NASA confirms: Yes, Voyager has exited the solar system

Voyager is now so far away its radio signals take 17 hours to reach Earth

Alice Truong
September 13, 2013 1:46AM (UTC)

Pushing the frontier of space exploration, Voyager became the first manmade object to leave the Solar System. NASA confirmed Thursday that the space craft left the solar system more than a year ago, traveling in the space between stars.

Voyager 1 first launched into space in 1977 to study the outer planets, but after completing its mission in 1989, the craft continued traveling––about 12 billion miles in total. It's now so far away that its radio signals take 17 hours to reach Earth.


"Voyager has boldly gone where no probe has gone before, marking one of the most significant technological achievements in the annals of the history of science," John Grunsfeld, NASA's associate administrator for the Science Mission Directorate, said in a statement.

Officials confirmed Voyager's interstellar journey based on space plasma density evidence. Readings from April/May compared with October/November of last year showed the number of protons occupying every cubic centimeter in space increased by almost 100 times. This has been attributed to Voyager leaving the magnetic fields and particle winds billowing from the sun's surface. Scientists calculate Voyager's departure from the solar system at or around August 25, 2012. Moving at 100,000 miles per hour, Voyager is expected to be near another star in 40,000 years.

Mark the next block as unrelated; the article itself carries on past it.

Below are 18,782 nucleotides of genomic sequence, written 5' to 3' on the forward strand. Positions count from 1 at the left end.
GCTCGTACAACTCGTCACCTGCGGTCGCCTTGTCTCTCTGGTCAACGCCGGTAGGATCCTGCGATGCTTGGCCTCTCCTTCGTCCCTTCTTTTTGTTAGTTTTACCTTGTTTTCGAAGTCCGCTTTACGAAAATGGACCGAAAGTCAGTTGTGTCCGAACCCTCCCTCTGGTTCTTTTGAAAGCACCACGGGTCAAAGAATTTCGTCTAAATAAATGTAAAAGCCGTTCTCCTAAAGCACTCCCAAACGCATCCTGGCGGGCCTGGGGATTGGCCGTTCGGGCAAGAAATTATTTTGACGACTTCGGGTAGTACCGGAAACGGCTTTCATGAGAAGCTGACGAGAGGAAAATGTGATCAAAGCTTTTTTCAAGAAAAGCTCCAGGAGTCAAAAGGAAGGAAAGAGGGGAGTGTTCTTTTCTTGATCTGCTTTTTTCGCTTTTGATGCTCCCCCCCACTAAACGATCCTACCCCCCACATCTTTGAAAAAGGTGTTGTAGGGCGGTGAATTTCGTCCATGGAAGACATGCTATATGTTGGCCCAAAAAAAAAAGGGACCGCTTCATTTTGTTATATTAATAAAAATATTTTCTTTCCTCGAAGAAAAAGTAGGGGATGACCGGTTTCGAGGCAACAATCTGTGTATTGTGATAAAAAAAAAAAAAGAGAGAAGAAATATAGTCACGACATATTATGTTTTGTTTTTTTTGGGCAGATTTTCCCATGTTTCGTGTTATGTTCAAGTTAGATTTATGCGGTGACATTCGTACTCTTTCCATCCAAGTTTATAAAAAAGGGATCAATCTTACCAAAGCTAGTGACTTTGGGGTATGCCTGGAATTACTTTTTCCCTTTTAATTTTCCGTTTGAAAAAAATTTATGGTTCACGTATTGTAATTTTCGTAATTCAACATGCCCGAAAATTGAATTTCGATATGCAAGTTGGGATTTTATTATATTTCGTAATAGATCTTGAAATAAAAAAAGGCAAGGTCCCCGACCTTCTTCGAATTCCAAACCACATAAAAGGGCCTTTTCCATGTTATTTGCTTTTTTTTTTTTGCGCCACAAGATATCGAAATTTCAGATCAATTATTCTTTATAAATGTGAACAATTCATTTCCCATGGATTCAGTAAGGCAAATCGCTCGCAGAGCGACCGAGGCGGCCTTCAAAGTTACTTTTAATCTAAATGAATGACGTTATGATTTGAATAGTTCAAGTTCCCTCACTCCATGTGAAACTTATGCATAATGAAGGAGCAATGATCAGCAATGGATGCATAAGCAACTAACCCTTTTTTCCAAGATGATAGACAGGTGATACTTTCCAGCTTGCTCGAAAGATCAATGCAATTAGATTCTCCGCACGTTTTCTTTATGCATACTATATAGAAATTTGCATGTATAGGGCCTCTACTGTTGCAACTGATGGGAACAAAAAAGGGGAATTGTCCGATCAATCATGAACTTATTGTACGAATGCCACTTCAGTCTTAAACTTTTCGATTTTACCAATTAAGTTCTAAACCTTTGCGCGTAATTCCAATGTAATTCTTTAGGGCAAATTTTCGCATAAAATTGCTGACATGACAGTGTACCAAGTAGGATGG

Scientists began debating on Voyager's location earlier this year. In March, the American Geophysical Union declared the craft had left the solar system, but NASA was reluctant to agree until the surrounding magnetic fields changed direction. NASA's confirmation Thursday should put the controversy to bed.


[Image: NASA]

Alice Truong

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Galaxy Nasa Solar Sytem Space Voyager

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